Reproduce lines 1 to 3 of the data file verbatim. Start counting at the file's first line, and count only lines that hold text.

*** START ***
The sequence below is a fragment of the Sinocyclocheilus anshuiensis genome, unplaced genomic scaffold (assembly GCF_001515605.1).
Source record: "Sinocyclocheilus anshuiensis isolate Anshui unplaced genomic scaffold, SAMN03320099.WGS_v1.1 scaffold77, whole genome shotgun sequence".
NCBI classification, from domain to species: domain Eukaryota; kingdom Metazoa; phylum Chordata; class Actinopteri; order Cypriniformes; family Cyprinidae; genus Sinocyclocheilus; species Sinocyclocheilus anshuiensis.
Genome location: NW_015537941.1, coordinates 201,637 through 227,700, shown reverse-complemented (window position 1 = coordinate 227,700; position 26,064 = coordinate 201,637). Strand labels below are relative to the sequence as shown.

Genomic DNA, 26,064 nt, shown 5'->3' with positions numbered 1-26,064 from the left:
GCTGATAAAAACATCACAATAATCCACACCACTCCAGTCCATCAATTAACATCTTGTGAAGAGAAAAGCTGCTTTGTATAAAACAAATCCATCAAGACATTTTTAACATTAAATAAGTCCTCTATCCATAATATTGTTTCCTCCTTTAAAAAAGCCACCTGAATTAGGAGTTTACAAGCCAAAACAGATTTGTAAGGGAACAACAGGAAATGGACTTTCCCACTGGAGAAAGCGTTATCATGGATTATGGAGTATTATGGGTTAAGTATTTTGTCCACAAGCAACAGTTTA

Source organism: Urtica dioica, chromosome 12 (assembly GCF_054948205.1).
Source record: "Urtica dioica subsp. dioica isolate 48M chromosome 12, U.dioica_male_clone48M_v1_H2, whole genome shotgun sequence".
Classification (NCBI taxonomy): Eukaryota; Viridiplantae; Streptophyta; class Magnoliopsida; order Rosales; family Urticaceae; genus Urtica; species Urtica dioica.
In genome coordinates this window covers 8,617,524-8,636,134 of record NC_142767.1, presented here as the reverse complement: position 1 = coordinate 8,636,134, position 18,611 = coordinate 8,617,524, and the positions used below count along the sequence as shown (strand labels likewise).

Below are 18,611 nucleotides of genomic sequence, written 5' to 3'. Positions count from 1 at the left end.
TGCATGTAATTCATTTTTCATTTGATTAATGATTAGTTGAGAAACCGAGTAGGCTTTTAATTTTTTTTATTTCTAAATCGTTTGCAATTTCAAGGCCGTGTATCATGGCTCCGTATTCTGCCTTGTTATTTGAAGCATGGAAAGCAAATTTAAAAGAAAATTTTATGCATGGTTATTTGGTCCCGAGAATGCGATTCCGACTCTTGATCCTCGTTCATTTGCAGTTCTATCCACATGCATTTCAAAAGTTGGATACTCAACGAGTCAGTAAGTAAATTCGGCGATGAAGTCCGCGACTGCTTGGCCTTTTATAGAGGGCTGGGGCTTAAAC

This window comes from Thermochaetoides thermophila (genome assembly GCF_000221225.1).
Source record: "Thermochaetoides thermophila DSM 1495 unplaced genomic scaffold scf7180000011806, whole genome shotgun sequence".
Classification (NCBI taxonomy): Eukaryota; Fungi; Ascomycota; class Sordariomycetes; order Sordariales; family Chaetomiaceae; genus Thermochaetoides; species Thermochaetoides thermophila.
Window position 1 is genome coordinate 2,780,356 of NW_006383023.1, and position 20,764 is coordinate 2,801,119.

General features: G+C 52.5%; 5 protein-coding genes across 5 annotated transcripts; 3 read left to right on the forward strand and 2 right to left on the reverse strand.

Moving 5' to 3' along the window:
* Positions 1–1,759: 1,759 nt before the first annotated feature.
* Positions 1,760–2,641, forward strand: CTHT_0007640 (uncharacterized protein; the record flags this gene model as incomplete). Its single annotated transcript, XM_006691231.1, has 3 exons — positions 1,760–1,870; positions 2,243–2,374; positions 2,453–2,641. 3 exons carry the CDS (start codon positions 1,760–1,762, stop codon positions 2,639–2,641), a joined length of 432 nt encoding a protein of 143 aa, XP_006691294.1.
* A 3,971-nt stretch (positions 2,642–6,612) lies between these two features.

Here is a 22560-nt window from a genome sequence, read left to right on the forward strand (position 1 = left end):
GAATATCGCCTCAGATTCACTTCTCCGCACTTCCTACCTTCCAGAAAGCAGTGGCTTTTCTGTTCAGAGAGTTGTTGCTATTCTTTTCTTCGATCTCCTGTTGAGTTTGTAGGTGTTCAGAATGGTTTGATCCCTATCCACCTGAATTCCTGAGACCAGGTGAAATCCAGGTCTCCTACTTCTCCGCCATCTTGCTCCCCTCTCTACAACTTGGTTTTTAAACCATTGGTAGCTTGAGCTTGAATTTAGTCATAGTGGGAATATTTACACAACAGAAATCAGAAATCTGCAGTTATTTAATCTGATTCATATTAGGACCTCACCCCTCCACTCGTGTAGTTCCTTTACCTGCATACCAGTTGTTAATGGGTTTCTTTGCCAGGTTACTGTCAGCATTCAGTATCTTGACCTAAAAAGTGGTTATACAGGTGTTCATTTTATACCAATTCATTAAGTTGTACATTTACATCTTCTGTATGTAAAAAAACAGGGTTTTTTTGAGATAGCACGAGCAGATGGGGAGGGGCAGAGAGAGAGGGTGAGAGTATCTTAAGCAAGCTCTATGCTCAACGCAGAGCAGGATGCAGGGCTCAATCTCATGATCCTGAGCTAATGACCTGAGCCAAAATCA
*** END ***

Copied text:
The sequence below is a fragment of the Sinocyclocheilus anshuiensis genome, unplaced genomic scaffold (assembly GCF_001515605.1).
Source record: "Sinocyclocheilus anshuiensis isolate Anshui unplaced genomic scaffold, SAMN03320099.WGS_v1.1 scaffold77, whole genome shotgun sequence".
NCBI classification, from domain to species: domain Eukaryota; kingdom Metazoa; phylum Chordata; class Actinopteri; order Cypriniformes; family Cyprinidae; genus Sinocyclocheilus; species Sinocyclocheilus anshuiensis.